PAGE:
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Astronomical Journal


The Kilodegree Extremely Little Telescope (KELT) project has been conducting a photometric survey of transiting planets orbiting bright stars for over 10 years. The KELT images have a pixel scale of ~23'' pixel⁻¹—very similar to that of NASA's Transiting Exoplanet Survey Satellite (TESS)—as well as a large point-spread function, and the KELT reduction pipeline uses a weighted photometric aperture with radius 3'. At this angular scale, multiple stars are typically blended in the photometric apertures. In order to identify false positives and confirm transiting exoplanets, we have assembled a follow-up network (KELT-FUN) to conduct imaging with spatial resolution, cadence, and photometric precision higher than the KELT telescopes, as well as spectroscopic observations of the candidate host stars. The KELT-FUN team has followed-up over 1600 planet candidates since 2011, resulting in more than 20 planet discoveries. Excluding ~450 false alarms of non-astrophysical origin (i.e., instrumental noise or systematics), we present an all-sky catalog of the 1128 bright stars (6 < V < 13) that show transit-like features in the KELT light curves, but which were subsequently determined to be astrophysical false positives (FPs) after photometric and/or spectroscopic follow-up observations. The KELT-FUN team continues to pursue KELT and other planet candidates and will eventually follow up certain classes of TESS candidates. The KELT FP catalog will help minimize the duplication of follow-up observations by current and future transit surveys such as TESS.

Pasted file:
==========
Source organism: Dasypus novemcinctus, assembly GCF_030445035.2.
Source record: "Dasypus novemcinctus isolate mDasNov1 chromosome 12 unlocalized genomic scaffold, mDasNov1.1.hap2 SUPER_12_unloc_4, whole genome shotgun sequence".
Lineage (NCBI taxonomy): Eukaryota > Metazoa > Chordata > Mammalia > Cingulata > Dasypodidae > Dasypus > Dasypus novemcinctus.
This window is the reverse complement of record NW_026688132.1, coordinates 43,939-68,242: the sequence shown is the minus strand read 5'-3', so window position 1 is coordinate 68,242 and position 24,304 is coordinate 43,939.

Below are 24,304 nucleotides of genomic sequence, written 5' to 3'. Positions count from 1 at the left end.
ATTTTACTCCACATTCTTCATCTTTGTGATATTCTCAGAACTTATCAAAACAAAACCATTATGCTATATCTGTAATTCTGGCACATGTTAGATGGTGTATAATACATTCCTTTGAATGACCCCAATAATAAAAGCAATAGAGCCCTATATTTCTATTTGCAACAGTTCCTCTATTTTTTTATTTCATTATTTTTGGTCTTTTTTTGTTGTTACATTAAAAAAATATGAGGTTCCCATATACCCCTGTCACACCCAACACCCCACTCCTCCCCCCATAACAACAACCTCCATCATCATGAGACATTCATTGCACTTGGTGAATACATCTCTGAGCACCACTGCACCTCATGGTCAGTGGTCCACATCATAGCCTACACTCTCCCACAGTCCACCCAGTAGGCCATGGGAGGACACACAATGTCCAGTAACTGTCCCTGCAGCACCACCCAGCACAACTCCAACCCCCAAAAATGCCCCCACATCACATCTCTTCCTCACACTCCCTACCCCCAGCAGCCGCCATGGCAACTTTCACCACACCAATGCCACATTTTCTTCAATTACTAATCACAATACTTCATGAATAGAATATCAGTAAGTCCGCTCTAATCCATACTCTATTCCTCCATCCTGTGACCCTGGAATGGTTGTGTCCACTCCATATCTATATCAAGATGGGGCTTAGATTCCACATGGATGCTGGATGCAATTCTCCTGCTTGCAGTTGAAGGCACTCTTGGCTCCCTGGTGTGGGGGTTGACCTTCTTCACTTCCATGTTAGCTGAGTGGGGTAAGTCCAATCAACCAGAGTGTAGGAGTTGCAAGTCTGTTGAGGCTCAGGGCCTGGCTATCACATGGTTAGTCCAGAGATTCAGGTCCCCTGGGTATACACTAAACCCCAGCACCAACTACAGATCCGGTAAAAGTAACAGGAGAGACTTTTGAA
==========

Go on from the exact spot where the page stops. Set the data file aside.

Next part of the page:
methods: observational, techniques: photometric, techniques: spectroscopic, techniques: radial velocities


This work is freely available courtesy of the American Astronomical Society and IOP Publishing.